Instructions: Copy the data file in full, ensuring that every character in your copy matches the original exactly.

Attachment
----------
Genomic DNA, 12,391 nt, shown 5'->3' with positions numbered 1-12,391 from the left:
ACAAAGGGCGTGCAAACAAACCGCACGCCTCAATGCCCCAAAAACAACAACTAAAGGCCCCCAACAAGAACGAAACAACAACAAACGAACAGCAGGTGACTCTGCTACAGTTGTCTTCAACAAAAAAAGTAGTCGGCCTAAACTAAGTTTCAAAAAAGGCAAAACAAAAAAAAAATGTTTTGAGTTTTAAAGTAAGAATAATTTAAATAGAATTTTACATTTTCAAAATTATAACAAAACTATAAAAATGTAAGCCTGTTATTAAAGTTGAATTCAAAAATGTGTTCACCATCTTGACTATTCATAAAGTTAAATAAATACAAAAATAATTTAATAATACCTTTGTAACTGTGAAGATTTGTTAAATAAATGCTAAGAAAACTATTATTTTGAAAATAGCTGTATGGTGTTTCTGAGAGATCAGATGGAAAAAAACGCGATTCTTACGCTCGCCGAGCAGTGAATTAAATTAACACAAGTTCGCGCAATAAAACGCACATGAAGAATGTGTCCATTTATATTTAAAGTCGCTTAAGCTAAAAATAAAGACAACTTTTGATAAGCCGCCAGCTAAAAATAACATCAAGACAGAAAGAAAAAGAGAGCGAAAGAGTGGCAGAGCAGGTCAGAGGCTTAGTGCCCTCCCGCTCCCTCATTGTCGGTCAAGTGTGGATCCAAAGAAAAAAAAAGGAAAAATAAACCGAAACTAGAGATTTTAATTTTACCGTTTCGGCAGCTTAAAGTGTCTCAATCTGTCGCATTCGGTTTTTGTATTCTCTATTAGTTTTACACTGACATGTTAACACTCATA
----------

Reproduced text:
Genomic DNA, 12,391 nt, shown 5'->3' with positions numbered 1-12,391 from the left:
ACAAAGGGCGTGCAAACAAACCGCACGCCTCAATGCCCCAAAAACAACAACTAAAGGCCCCCAACAAGAACGAAACAACAACAAACGAACAGCAGGTGACTCTGCTACAGTTGTCTTCAACAAAAAAAGTAGTCGGCCTAAACTAAGTTTCAAAAAAGGCAAAACAAAAAAAAAATGTTTTGAGTTTTAAAGTAAGAATAATTTAAATAGAATTTTACATTTTCAAAATTATAACAAAACTATAAAAATGTAAGCCTGTTATTAAAGTTGAATTCAAAAATGTGTTCACCATCTTGACTATTCATAAAGTTAAATAAATACAAAAATAATTTAATAATACCTTTGTAACTGTGAAGATTTGTTAAATAAATGCTAAGAAAACTATTATTTTGAAAATAGCTGTATGGTGTTTCTGAGAGATCAGATGGAAAAAAACGCGATTCTTACGCTCGCCGAGCAGTGAATTAAATTAACACAAGTTCGCGCAATAAAACGCACATGAAGAATGTGTCCATTTATATTTAAAGTCGCTTAAGCTAAAAATAAAGACAACTTTTGATAAGCCGCCAGCTAAAAATAACATCAAGACAGAAAGAAAAAGAGAGCGAAAGAGTGGCAGAGCAGGTCAGAGGCTTAGTGCCCTCCCGCTCCCTCATTGTCGGTCAAGTGTGGATCCAAAGAAAAAAAAAGGAAAAATAAACCGAAACTAGAGATTTTAATTTTACCGTTTCGGCAGCTTAAAGTGTCTCAATCTGTCGCATTCGGTTTTTGTATTCTCTATTAGTTTTACACTGACATGTTAACACTCATA